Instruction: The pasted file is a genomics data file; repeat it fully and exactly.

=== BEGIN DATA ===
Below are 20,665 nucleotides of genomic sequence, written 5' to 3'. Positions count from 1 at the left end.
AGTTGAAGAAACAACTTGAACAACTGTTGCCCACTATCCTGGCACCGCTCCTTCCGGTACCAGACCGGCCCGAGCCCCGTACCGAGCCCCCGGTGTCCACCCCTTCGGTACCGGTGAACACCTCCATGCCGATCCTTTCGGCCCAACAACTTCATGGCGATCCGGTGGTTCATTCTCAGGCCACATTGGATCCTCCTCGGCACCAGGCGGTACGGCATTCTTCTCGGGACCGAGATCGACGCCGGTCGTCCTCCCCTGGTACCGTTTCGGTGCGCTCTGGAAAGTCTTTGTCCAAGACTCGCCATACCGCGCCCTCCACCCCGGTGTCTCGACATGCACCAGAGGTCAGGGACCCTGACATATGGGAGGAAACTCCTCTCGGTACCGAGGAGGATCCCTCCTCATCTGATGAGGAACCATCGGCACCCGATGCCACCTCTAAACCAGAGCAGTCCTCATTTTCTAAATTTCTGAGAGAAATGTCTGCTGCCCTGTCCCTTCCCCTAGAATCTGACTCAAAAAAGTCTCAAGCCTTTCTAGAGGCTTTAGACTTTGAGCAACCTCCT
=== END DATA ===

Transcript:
Below are 20,665 nucleotides of genomic sequence, written 5' to 3'. Positions count from 1 at the left end.
AGTTGAAGAAACAACTTGAACAACTGTTGCCCACTATCCTGGCACCGCTCCTTCCGGTACCAGACCGGCCCGAGCCCCGTACCGAGCCCCCGGTGTCCACCCCTTCGGTACCGGTGAACACCTCCATGCCGATCCTTTCGGCCCAACAACTTCATGGCGATCCGGTGGTTCATTCTCAGGCCACATTGGATCCTCCTCGGCACCAGGCGGTACGGCATTCTTCTCGGGACCGAGATCGACGCCGGTCGTCCTCCCCTGGTACCGTTTCGGTGCGCTCTGGAAAGTCTTTGTCCAAGACTCGCCATACCGCGCCCTCCACCCCGGTGTCTCGACATGCACCAGAGGTCAGGGACCCTGACATATGGGAGGAAACTCCTCTCGGTACCGAGGAGGATCCCTCCTCATCTGATGAGGAACCATCGGCACCCGATGCCACCTCTAAACCAGAGCAGTCCTCATTTTCTAAATTTCTGAGAGAAATGTCTGCTGCCCTGTCCCTTCCCCTAGAATCTGACTCAAAAAAGTCTCAAGCCTTTCTAGAGGCTTTAGACTTTGAGCAACCTCCT